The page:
This article is more than 1 year old
Forget Norks, Russian hackers are in Sony Pictures' servers – claim
Infosec bod reckons he has seen internal documents not yet leaked by studio ransackers
There's a new twist in the already tangled tale of the Sony Pictures mega-hack: it's now claimed Russians possibly broke into the company's computers.
Miscreants in the Putin-led nation comprehensively compromised the Hollywood studio's servers, and were responsible for most of the damage against its systems, reckons Jeffrey Carr, chief exec of security consultancy Taia Global.
Thousands of highly sensitive personal files on employees, past and present, and celebrities, plus emails, scripts and unreleased video, were leaked all over the internet as a result of the infiltration.
The US government blames North Korea for hacking into the Sony Pictures network and leaking copious amounts of data before finally thrashing the computers with disk-wiping malware. The FBI is confident the Norks are the culprits because the NSA apparently pwned North Korea's onramp to the internet in 2010 – and presumably the spies tipped off the Feds to what was going on.
Over in the land of computer security professionals, it's argued a disgruntled former techie at the studio is more likely to be behind the ransacking.
Carr, founder of the Suits and Spooks conference, has come up with a third theory: he says he's heard from "a Russian hacker living in Ukraine" who has apparently made contact with someone in a Russian crew involved in the Sony security breach.
Carr claims he has seen internal Sony documents that have yet to be publicly leaked: five Excel spreadsheets dated from 30 November 2014 through 10 December 2014, and two email messages dated 14 January and 23 January 2015.
This, he says, is evidence the Russians gained access, and may still have access, to the studio's systems. Word that Sony Pictures had been compromised emerged around November 25, triggering a shutdown of the company's networks and machines.
"All of the documents appear to be authentic and one has been proven to be authentic by the film analyst who created it. They are not part of any prior release by the Guardians of Peace, the presumably North Korean team who claimed credit for the attack," a blog post by Taia Global states.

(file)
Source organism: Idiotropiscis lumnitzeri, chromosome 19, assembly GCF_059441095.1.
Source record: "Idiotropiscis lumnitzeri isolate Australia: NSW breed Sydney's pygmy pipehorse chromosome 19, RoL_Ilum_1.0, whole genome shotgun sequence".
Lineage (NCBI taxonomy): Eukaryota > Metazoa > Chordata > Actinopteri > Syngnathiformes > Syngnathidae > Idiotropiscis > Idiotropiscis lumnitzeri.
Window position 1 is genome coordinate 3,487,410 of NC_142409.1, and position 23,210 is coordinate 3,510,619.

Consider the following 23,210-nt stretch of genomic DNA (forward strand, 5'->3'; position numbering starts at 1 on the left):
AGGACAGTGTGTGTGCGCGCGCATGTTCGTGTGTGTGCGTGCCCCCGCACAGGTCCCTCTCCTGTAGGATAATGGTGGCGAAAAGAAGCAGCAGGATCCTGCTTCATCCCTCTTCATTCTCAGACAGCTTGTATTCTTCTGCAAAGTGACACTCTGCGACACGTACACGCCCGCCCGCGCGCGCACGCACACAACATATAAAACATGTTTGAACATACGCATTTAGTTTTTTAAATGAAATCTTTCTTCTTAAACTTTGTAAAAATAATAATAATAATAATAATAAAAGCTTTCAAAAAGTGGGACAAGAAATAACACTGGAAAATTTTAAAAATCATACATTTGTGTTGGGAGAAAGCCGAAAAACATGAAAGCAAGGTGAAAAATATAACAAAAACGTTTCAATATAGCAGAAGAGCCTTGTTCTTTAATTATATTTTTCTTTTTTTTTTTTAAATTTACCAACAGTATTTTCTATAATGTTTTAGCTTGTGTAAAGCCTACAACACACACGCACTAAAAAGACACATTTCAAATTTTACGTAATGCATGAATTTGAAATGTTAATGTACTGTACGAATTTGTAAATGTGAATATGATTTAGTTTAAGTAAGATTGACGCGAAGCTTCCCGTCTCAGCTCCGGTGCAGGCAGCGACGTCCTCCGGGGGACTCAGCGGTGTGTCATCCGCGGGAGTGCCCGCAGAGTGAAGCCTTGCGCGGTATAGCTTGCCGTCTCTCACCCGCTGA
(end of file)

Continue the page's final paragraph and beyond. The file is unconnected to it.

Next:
It's entirely possible, as far as El Reg can see, that the Russians broke into the company's computers after the mega-hack and swiped more files – or the original hackers were or are still in the network and documents have somehow made their way into Russia – assuming Carr is correct.
Taia Global reckons either Russian and North Korean hackers simultaneously ran separate attacks against Sony Pictures Entertainment – or that the North Korean government’s denial of involvement is accurate, that other hackers were responsible, and at least one or more of them were Russian. It's still possible an ex-employee helped out whoever broke into the studio's machines from afar.
"There were probably multiple bad actors in Sony's network," Carr told El Reg.
If the latest leak is genuine, it means Sony Pictures is still losing crucial information a full two months into its effort to clean up the mess and lock down security – which has already cost the Hollywood studio $15m.
Security experts point out that even if the Russians have the data now, it doesn't necessarily mean they hacked into Sony's network themselves.
Rob Graham, of Errata Security, told El Reg: "The hackers exfiltrated much more than they've revealed. The Russians can just be using the exfiltrated data." ®
"Yama Tough", the Ukraine-based bod who contacted Carr, has been previously claimed responsible for network breaches at Symantec, VMware, and others. He's not claiming responsibility for the Sony hack directly.